I thought I would be doing a good thing replacing the plain old OEM style plugs with some long life plugs, especially since the rear three are no joy to get to. I was thinking this would be the last time I have to touch them. No such luck. After replacing all with the Bosch plugs, the engine ran like crap. I got some new OEM style plugs and replaced them all and threw the Bosch plugs away. I then adopted a policy for all my vehicles to only use OEM type plugs that the engine was designed for. I'm all for new and improved parts when appropriate but it never seems to work with spark plugs.
 

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$4.29 at Advance Auto for OEM Champions.
 

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A friend brought me her car, Hyundai Santa Fe, to replace plugs. She got the Bosch plugs recommended by the auto parts store. After taking intake plenum off and various other pieces the Bosch plugs went in and then I started the car up. It ran like crap and wanted to stall at every light. After another 1 1/2 to remove plenum and stuff, NGK oem plugs were installed and car ran like new.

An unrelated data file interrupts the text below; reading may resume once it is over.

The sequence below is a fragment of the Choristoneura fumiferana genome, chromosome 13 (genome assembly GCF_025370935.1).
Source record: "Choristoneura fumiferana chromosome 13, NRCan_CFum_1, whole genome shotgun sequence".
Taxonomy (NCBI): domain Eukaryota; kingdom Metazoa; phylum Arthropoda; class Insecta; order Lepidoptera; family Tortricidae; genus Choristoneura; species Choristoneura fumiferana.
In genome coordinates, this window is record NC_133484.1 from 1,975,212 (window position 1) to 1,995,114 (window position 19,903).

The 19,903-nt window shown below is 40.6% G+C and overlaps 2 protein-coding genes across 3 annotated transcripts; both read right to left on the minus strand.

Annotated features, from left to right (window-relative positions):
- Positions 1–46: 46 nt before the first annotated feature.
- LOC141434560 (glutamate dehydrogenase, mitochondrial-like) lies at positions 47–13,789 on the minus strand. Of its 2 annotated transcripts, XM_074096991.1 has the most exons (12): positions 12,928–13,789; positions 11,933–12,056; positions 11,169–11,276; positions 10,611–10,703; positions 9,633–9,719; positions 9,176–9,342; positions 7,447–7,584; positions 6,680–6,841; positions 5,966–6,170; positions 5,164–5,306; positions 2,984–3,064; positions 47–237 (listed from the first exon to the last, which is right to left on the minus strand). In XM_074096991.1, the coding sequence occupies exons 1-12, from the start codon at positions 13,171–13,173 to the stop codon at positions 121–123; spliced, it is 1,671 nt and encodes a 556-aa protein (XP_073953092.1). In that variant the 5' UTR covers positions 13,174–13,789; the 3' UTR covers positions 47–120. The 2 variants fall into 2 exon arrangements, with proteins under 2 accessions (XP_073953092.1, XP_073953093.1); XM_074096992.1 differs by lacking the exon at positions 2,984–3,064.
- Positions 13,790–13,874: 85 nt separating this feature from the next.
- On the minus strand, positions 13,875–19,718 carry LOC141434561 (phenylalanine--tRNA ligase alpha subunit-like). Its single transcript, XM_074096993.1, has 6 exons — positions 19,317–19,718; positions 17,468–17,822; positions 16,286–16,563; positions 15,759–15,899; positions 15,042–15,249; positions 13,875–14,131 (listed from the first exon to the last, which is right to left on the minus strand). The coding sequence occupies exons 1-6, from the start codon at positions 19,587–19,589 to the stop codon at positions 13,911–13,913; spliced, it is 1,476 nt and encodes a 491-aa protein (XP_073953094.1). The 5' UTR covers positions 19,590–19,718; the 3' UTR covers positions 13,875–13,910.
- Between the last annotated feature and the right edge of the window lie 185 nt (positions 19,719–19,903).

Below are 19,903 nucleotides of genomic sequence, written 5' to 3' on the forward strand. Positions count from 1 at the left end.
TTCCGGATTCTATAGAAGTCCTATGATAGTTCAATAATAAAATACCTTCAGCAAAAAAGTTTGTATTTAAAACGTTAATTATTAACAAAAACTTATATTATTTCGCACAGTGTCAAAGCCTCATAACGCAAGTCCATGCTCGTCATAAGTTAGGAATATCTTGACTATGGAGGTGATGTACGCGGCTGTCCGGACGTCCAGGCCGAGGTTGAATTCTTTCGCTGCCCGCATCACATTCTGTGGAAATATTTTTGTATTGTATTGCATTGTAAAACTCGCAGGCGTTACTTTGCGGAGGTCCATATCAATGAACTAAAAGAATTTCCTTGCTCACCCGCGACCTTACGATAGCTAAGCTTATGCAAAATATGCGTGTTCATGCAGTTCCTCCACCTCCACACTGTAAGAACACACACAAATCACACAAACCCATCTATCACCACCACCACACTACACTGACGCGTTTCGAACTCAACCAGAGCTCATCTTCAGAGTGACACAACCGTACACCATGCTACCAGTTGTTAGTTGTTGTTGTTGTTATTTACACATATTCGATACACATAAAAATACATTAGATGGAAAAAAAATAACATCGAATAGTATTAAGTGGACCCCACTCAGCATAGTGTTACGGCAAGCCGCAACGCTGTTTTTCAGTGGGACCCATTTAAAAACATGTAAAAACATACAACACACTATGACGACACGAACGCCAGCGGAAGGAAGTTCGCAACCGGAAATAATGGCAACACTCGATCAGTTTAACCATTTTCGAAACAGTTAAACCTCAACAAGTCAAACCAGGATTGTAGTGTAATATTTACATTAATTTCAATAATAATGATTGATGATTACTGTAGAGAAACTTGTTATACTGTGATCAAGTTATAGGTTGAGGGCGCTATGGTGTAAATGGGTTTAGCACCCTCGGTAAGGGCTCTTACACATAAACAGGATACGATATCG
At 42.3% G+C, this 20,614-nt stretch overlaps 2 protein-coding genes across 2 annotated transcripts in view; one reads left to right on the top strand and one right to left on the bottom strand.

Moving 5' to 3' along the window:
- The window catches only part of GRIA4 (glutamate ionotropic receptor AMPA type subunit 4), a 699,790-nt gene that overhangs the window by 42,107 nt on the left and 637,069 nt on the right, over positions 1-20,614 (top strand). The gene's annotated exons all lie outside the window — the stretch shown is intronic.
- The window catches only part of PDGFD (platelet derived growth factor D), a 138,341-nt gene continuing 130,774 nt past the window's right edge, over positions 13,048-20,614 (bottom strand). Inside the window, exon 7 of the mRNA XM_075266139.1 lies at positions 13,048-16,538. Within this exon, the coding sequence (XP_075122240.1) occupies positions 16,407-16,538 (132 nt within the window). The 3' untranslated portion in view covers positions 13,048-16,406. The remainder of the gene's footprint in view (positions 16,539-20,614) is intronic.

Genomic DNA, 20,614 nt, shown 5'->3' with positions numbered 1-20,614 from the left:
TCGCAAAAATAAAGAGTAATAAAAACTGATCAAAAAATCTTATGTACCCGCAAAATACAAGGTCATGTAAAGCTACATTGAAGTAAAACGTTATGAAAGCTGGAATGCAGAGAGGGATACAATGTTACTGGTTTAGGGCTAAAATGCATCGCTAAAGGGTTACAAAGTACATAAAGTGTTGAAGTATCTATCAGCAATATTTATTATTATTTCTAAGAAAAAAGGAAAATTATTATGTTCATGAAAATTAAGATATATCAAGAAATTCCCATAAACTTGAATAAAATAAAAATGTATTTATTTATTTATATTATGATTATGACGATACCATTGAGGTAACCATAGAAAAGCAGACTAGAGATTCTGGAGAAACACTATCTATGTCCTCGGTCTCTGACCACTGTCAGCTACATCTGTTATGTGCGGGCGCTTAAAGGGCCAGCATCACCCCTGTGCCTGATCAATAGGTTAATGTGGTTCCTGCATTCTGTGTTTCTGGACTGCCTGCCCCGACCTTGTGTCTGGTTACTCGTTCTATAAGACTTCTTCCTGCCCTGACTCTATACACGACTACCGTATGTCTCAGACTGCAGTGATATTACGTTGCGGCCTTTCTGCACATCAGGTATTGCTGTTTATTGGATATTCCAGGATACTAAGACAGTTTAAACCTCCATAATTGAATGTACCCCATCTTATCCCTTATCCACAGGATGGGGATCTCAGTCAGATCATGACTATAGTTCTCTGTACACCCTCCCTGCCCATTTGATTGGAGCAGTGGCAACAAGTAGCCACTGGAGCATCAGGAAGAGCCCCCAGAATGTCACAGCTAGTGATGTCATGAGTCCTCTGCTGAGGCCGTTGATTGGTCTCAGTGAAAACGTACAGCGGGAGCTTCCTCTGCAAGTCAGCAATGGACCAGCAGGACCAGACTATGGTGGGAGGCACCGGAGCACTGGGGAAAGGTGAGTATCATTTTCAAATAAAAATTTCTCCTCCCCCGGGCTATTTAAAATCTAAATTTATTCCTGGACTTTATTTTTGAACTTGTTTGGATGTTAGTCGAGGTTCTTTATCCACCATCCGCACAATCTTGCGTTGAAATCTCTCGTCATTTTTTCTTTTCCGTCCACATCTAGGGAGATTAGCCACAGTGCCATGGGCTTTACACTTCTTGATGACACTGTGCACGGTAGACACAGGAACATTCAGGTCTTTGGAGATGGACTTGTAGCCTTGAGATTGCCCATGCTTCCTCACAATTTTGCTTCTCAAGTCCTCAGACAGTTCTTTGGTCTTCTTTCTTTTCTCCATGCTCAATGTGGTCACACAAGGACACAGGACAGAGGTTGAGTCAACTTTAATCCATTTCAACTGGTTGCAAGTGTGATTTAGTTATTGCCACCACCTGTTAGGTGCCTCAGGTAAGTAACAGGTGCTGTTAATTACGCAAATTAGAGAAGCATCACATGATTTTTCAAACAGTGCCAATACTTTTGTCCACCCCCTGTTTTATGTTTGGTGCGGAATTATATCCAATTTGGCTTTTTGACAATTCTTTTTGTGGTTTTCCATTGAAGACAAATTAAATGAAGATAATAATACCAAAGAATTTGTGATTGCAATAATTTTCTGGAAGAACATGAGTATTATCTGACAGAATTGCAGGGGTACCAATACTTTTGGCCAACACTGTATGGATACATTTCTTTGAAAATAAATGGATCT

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Discussion Starter #9
Thanks for all the replies!The plugs i have are Platinum+4 # 4459 (18-3758-0),i will try to sell them on e-bay or Craig's list .Definitely a waste of $17 a pair.I will get the Champion OEM ones and replace them.
I was working on cleaning the EGR valve on the weekend and i thought i would just remove and clean the 3 front plugs.Bad idea.They are put on so tight that I couldn't even move them 1/10 of a turn.I can use some kind of a lever arm to take them out but I am worried now that whoever did the last job on the plugs just overtightened them and i might crack or break the plugs.Any ideas how to make the task easier/safer?
 

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Thanks for all the replies!The plugs i have are Platinum+4 # 4459 (18-3758-0),i will try to sell them on e-bay or Craig's list .Definitely a waste of $17 a pair.I will get the Champion OEM ones and replace them.
I was working on cleaning the EGR valve on the weekend and i thought i would just remove and clean the 3 front plugs.Bad idea.They are put on so tight that I couldn't even move them 1/10 of a turn.I can use some kind of a lever arm to take them out but I am worried now that whoever did the last job on the plugs just overtightened them and i might crack or break the plugs.Any ideas how to make the task easier/safer?
How long have they been in there?